Another major ski event, another podium result for Yellowknife.
This time, it was double the fun as Nicolas Bennett and Moira Green took medals at the Haywood Eastern Canadian Championships in Ottawa, which wrapped up on Feb. 4.
Bennett won silver in the junior boys prologue 3-kilometre classic race on Feb. 3 while Green snagged a bronze medal in the midget girls 2004 class 6-kilometre mass start the next day.
Bennett, who competed at the Hayood Western Canadian Championships last month in Red Deer, Alta., said he’s very happy with a silver medal but there’s always room for gold.
“I was so close to first,” he said. “I’m good with how I raced but if it was a mass start, I could’ve won it.”
As Bennett eluded to, the race wasn’t everyone starting together but an interval start with skiers leaving the start line every 15 seconds.
Easier to figure out how you’re doing when it’s a mass start, said Bennett, but an interval start can cause a skier to wonder.
“Your mind begins to wander a bit,” he said. “If it’s a mass start, you can see everyone and you can tell how far behind you are. You can tell everyone else is hurting and you can pace yourself better. The interval start means you’re guessing.”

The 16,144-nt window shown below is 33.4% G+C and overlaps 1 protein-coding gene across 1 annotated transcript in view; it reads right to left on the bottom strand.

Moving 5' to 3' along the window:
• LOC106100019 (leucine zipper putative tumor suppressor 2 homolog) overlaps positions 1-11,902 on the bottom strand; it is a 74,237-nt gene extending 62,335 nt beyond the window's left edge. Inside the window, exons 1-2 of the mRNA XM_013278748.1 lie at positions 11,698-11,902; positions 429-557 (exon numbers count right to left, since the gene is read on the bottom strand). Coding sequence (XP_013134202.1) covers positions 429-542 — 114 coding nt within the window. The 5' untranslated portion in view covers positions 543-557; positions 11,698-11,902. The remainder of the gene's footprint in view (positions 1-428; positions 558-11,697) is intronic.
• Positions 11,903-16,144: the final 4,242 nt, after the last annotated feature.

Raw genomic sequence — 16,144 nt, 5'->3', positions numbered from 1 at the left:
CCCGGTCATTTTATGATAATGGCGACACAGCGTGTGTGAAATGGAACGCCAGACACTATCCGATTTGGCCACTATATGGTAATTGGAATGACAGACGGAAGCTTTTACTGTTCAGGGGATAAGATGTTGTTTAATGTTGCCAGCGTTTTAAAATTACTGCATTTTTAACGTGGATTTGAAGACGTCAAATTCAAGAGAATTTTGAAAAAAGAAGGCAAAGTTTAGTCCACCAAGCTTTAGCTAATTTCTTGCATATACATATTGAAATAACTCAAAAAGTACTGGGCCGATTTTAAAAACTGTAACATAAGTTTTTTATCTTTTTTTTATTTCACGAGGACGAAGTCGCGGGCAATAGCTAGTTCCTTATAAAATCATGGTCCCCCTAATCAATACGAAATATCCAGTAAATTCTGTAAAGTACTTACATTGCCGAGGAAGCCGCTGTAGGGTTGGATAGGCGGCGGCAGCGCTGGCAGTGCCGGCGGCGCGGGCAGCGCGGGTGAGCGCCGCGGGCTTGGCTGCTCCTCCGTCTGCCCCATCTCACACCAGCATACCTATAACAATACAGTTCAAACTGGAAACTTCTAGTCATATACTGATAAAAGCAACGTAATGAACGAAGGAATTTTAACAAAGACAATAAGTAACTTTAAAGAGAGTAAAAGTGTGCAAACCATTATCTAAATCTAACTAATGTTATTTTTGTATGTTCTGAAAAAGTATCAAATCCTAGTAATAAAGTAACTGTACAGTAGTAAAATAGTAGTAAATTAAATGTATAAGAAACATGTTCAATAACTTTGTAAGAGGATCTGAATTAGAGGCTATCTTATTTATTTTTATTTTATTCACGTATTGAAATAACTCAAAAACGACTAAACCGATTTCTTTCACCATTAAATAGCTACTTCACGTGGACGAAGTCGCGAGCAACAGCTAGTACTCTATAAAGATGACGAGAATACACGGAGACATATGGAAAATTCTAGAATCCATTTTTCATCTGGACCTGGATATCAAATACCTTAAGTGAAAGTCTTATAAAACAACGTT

Bennett also nailed down a ninth place finish in the junior boys 10-kilometre mass start classic race along with an 11th place result in the junior boys 7.5-kilometre free technique interval start.
When it comes to Green, she had a weekend of top-10 finishes to go along with her bronze medal. She was sixth in the midget girls 3-kilometre classic interval start and a seventh place finish in the midget girls 5-kilometre free technique interval start.
In fact, several skiers who made the trip ended up with finishes in the top half of their divisions, which was music to the ears of Shawne Kokelj, NWT Ski’s secretary.
Kokelj made the trip to Ottawa with the team and said the results were wonderful ahead of the Arctic Winter Games.
“It’s great to see,” she said. “It’s a lot of hard work on behalf of the athletes and coaches and hopefully, it will bode well for them when they race on home turf.”
The weather was up and down in Ottawa with below-average cold on day one and near-zero visibility on the final day.
“The conditions were very challenging but everyone worked their butts off,” said Kokelj.
Bennett will be racing at the AWG, his last one as an athlete, but he has a different goal in mind. He’ll be heading to the Ski Nationals in Thunder Bay, Ont., in March, which falls exactly a week before the AWG gets going.
“That’s my goal,” he said. “It’s good to see where I am going into that.”
Problem is the AWG starts the day the nationals finish, which means Bennett will have to fly home before everything ends in Thunder Bay.
“I’ll be missing the 15-km race at nationals,” he said. “It’s going to be a tiring time because I fly home from nationals and go right into the Games. I won’t be sleeping much.”